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Astrocytes in autoimmune disease: bedside to bench and back again

  • Friday, September 9, 2016
  • 1:30 PM–2:30 PM
  • Science Building 010

Margaret Caulfield, Postdoctoral Research Fellow, Mayo Clinic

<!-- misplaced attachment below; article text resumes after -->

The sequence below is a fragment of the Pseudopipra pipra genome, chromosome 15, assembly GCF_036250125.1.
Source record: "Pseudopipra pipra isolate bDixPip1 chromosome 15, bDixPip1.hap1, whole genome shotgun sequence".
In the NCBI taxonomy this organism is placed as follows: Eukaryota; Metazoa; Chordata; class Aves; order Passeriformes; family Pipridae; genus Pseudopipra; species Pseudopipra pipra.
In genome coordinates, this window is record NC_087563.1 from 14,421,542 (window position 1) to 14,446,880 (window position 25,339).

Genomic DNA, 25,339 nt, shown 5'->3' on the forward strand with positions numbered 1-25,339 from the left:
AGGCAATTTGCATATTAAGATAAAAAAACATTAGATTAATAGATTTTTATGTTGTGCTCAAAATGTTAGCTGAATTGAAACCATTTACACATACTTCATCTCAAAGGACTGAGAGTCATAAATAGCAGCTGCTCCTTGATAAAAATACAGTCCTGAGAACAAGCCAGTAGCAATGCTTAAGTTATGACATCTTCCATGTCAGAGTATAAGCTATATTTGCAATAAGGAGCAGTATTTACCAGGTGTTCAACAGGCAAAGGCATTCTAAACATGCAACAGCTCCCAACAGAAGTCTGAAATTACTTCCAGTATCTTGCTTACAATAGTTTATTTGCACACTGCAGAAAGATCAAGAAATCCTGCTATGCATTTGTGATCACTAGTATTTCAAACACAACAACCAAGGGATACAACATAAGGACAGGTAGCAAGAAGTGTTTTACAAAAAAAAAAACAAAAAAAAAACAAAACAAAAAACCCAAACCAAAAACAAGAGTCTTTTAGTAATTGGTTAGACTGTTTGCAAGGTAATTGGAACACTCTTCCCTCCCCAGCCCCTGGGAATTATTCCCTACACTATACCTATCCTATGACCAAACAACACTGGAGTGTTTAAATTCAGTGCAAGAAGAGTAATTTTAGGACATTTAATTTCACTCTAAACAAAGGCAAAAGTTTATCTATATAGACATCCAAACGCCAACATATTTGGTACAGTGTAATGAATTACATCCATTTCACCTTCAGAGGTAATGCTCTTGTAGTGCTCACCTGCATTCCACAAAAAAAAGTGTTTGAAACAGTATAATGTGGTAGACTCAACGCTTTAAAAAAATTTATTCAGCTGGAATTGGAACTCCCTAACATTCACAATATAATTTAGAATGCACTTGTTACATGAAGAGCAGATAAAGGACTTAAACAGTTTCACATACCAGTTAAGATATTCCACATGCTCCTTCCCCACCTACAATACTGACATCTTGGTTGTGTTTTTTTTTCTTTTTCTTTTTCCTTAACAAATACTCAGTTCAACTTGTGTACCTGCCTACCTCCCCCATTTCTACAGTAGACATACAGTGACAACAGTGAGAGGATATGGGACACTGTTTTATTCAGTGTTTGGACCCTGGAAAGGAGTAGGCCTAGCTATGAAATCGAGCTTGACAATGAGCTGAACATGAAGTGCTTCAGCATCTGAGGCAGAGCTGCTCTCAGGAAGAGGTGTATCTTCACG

Astrocytes, glial cells found in the brain and spinal cord, are essential for the proper maintenance and function of the central nervous system (CNS).  Dyshomeostasis of astrocytic responses, including robust reactivity, has been implicated in a wide range of CNS disorders. Unfortunately there are only a few successful treatments and most disorders are without cures, supporting a need for continued investigation into the cellular and molecular biology guiding astrocyte reactivity and therapeutic strategies targeting such mechanisms. Neuromyelitis optica is a devastating neuroimmunological disease principally affecting astrocytes. This disease predominantly strikes young women, with a 5 year survival rate of only 68%. While significant progress has been made in identifying this as a distinct disease in the past decade, we still do not understand the biological mechanisms responsible for disease progression and we lack sophisticated therapeutic tools that can be used to stop or reverse the disease. Recent careful analysis of NMO patient lesions, as well and in vitro and in vivo mouse models of astrocyte responses to the NMO-specific autoantibody, has lead to our hypothesis that NMO disease progression is triggered by an antibody-mediated stimulation of astrocytes. This stimulation results in the creation of a local inflammatory environment and recruitment of peripheral immune cells into the brain, which then cause tissue damage. Studies are now focused on finding new ways of treating patients with NMO through the examination of therapeutic strategies targeted at these underlying cellular and molecular mechanisms.


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